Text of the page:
Posts in the ‘Physicians-In-Training’ Category

The posts below are excerpted from the NEJM Resident e-Bulletin, a free weekly email of teaching topics. Including the content here in Now@NEJM enables you to have a conversation or ask questions about clinical points that interest you. To receive the email version, register as a student or resident on NEJM.org.

Narcolepsy

Posted by Carla Rothaus • January 4th, 2016

Narcolepsy affects approximately 1 in 2000 people but is often not correctly diagnosed. This review article summarizes recent discoveries regarding the neurobiologic features of this condition and describes a practical clinical approach to effective treatment. Narcolepsy, one of the most common causes of chronic sleepiness, affects about 1 in 2000 people. Despite the frequency of narcolepsy,… Read More…

Sofosbuvir and Velpatasvir for HCV

Posted by Carla Rothaus • January 4th, 2016

In a phase 3 study involving patients with HCV genotype 1, 2, 4, 5, or 6 infection, including those with compensated cirrhosis, treatment with 12 weeks of sofosbuvir and velpatasvir resulted in a sustained virologic response in 99% of patients. Of the 170 million patients who are chronically infected with hepatitis C virus (HCV) worldwide, approximately… Read More…

Comfort Care

Posted by Carla Rothaus • December 26th, 2015

The symptoms that cause suffering in hospitalized patients who are near death can be addressed by a variety of palliative interventions that improve the patient’s remaining life and ease the stress on both the patient and family members. A new review article summarizes.  Palliative care services can reduce the distress caused by symptoms and improve the… Read More…

Selexipag for Pulmonary Hypertension

Posted by Carla Rothaus • December 26th, 2015

Among over 1100 patients with pulmonary arterial hypertension who received selexipag, an oral selective IP prostacyclin-receptor agonist, or placebo, the risk of the composite end point of death or complication was lower with selexipag than with placebo at 1.3 years of follow-up. A new Original Article summarizes. Pulmonary arterial hypertension is a severe disease with a… Read More…

Ibrutinib as Initial Therapy for CLL

Posted by Carla Rothaus • December 18th, 2015

The Bruton’s tyrosine kinase inhibitor ibrutinib was compared with the alkylating agent chlorambucil in patients with chronic lymphocytic leukemia. In a new Original Article, ibrutinib was associated with a higher response rate, longer duration of response, and longer overall survival. Chronic lymphocytic leukemia (CLL) is the most common leukemia among adults in Western countries; it affects… Read More…

Andexanet Alfa

Posted by Carla Rothaus • December 18th, 2015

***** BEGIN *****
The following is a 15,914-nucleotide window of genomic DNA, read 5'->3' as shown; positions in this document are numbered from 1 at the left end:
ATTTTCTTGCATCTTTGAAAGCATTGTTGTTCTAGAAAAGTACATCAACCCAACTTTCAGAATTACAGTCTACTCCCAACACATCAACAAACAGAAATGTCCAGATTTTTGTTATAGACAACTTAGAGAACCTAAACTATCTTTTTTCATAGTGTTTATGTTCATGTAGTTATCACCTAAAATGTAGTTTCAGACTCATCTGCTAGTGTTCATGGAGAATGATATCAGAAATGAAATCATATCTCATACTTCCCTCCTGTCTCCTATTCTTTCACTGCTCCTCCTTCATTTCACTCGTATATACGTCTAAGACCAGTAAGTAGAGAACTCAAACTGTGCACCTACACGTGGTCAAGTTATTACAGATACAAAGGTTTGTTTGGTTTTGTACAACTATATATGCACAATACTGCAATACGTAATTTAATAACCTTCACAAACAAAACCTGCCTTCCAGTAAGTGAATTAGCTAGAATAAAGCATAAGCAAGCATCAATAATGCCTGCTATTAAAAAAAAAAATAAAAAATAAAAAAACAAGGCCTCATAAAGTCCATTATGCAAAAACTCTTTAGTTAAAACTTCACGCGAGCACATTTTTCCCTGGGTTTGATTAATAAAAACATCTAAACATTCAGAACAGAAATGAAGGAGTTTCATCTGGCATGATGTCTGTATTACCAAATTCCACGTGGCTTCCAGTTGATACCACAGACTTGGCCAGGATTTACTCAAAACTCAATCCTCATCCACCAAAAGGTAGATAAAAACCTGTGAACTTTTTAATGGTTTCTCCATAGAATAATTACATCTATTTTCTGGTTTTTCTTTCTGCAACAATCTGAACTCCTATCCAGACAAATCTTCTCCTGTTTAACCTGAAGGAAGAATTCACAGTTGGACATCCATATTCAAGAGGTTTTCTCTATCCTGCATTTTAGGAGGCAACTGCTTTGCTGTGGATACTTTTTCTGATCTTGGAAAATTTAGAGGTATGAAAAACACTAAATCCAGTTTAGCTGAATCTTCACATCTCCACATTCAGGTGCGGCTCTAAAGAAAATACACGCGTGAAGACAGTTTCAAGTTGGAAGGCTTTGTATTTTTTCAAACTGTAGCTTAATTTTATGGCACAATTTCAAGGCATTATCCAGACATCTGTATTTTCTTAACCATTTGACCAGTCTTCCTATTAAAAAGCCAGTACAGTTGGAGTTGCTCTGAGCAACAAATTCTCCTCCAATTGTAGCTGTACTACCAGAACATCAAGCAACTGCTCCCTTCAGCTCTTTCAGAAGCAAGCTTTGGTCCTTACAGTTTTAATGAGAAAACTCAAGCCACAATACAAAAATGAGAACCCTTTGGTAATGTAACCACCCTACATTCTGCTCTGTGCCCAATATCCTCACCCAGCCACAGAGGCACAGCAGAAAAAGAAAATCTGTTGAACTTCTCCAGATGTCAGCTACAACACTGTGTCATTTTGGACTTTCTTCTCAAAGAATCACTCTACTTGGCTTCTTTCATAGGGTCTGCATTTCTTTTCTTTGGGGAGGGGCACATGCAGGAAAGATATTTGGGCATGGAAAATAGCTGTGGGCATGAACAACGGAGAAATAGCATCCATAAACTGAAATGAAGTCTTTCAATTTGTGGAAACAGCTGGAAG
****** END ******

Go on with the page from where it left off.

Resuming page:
The new oral anticoagulants have many advantages over warfarin, but one disadvantage is the inability to rapidly reverse their anticoagulant effects. Andexanet, a small-molecule factor Xa fragment, rapidly lowered levels of rivaroxaban and apixaban in older healthy volunteers. A new Original Article summarizes.  The direct factor Xa inhibitors apixaban, rivaroxaban, and edoxaban are used in… Read More…

A Man with Weight Loss

Posted by Carla Rothaus • December 11th, 2015

In a new Case Record of the Massachusetts General Hospital, a 21-year-old man was admitted to this hospital because of fatigue, weight loss, tender gynecomastia, hyperthyroidism, and lesions in the lungs and liver on radiographic imaging. Diagnostic procedures were performed. Luteinizing hormone and human chorionic gonadotropin (hCG) are highly homologous and share the same receptor (the… Read More…

Thyroid Nodules

Posted by Carla Rothaus • December 11th, 2015

Ultrasonography of the thyroid and ultrasonographically guided fine-needle aspiration can help determine whether a nodule is probably benign or malignant. In the absence of growth or suspicious clinical or radiologic findings, nodules with a benign finding on FNA can be monitored. A new Clinical Practice article summarizes. Palpable thyroid nodules occur in approximately 4 to 7%… Read More…

Back to Nature

Posted by Carla Rothaus • December 4th, 2015

In a new Clinical Problem-Solving article, a 28-year-old man presented with severe bifrontal headache, nausea, anorexia, sweats, and temperatures as high as 40.3°C. He reported no confusion, photophobia, visual changes, neck stiffness, sensory loss, sore throat, cough, dyspnea, diarrhea, or abdominal pain. Tularemia is a zoonotic infection caused by Francisella tularensis, a fastidious, gram-negative coccobacillus. The… Read More…

Chest Compressions during CPR

Posted by Carla Rothaus • December 4th, 2015

In a new Original Article, over 23,000 patients with out-of-hospital cardiac arrest were assigned to standard CPR with a chest compression-to-ventilation ratio of 30:2 or to continuous chest compressions. There was no significant between-group difference in survival to hospital discharge. Standard cardiopulmonary resuscitation (CPR) consists of manual chest compressions to maintain blood flow and positive-pressure breathing to… Read More…